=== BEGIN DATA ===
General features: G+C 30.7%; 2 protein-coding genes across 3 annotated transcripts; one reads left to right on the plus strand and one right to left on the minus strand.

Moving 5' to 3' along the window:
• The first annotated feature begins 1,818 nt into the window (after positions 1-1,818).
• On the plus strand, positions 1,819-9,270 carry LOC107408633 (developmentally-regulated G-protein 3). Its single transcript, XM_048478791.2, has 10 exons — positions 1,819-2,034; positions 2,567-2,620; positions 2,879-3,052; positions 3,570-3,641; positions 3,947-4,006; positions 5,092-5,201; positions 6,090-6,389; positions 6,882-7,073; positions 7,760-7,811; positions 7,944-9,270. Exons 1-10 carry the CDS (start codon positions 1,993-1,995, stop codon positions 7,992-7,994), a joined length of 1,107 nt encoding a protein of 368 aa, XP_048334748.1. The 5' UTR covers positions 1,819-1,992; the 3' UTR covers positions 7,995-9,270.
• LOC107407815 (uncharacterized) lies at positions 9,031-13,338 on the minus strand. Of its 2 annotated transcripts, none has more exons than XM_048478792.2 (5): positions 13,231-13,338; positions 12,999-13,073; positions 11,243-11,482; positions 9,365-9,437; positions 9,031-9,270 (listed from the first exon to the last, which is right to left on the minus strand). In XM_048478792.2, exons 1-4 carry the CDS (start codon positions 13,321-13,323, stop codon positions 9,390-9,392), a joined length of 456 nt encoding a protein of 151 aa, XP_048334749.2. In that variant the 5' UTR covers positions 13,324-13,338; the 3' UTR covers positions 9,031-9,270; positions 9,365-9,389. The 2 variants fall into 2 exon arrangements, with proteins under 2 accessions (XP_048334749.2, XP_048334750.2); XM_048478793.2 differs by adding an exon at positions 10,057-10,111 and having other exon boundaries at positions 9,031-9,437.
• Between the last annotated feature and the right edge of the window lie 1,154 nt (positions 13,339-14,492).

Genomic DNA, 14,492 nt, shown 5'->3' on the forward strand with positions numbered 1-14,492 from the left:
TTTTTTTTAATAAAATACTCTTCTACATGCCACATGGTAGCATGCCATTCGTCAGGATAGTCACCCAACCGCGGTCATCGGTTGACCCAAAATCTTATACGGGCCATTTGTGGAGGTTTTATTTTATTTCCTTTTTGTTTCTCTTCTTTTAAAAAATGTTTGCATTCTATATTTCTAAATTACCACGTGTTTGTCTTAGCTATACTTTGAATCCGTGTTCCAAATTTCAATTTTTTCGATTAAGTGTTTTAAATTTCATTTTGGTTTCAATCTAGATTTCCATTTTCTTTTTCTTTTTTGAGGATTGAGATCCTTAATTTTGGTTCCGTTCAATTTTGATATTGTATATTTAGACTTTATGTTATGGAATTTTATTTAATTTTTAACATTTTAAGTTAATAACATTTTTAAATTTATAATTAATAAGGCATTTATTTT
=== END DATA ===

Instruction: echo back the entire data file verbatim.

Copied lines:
General features: G+C 30.7%; 2 protein-coding genes across 3 annotated transcripts; one reads left to right on the plus strand and one right to left on the minus strand.

Moving 5' to 3' along the window:
• The first annotated feature begins 1,818 nt into the window (after positions 1-1,818).
• On the plus strand, positions 1,819-9,270 carry LOC107408633 (developmentally-regulated G-protein 3). Its single transcript, XM_048478791.2, has 10 exons — positions 1,819-2,034; positions 2,567-2,620; positions 2,879-3,052; positions 3,570-3,641; positions 3,947-4,006; positions 5,092-5,201; positions 6,090-6,389; positions 6,882-7,073; positions 7,760-7,811; positions 7,944-9,270. Exons 1-10 carry the CDS (start codon positions 1,993-1,995, stop codon positions 7,992-7,994), a joined length of 1,107 nt encoding a protein of 368 aa, XP_048334748.1. The 5' UTR covers positions 1,819-1,992; the 3' UTR covers positions 7,995-9,270.
• LOC107407815 (uncharacterized) lies at positions 9,031-13,338 on the minus strand. Of its 2 annotated transcripts, none has more exons than XM_048478792.2 (5): positions 13,231-13,338; positions 12,999-13,073; positions 11,243-11,482; positions 9,365-9,437; positions 9,031-9,270 (listed from the first exon to the last, which is right to left on the minus strand). In XM_048478792.2, exons 1-4 carry the CDS (start codon positions 13,321-13,323, stop codon positions 9,390-9,392), a joined length of 456 nt encoding a protein of 151 aa, XP_048334749.2. In that variant the 5' UTR covers positions 13,324-13,338; the 3' UTR covers positions 9,031-9,270; positions 9,365-9,389. The 2 variants fall into 2 exon arrangements, with proteins under 2 accessions (XP_048334749.2, XP_048334750.2); XM_048478793.2 differs by adding an exon at positions 10,057-10,111 and having other exon boundaries at positions 9,031-9,437.
• Between the last annotated feature and the right edge of the window lie 1,154 nt (positions 13,339-14,492).

Genomic DNA, 14,492 nt, shown 5'->3' on the forward strand with positions numbered 1-14,492 from the left:
TTTTTTTTAATAAAATACTCTTCTACATGCCACATGGTAGCATGCCATTCGTCAGGATAGTCACCCAACCGCGGTCATCGGTTGACCCAAAATCTTATACGGGCCATTTGTGGAGGTTTTATTTTATTTCCTTTTTGTTTCTCTTCTTTTAAAAAATGTTTGCATTCTATATTTCTAAATTACCACGTGTTTGTCTTAGCTATACTTTGAATCCGTGTTCCAAATTTCAATTTTTTCGATTAAGTGTTTTAAATTTCATTTTGGTTTCAATCTAGATTTCCATTTTCTTTTTCTTTTTTGAGGATTGAGATCCTTAATTTTGGTTCCGTTCAATTTTGATATTGTATATTTAGACTTTATGTTATGGAATTTTATTTAATTTTTAACATTTTAAGTTAATAACATTTTTAAATTTATAATTAATAAGGCATTTATTTT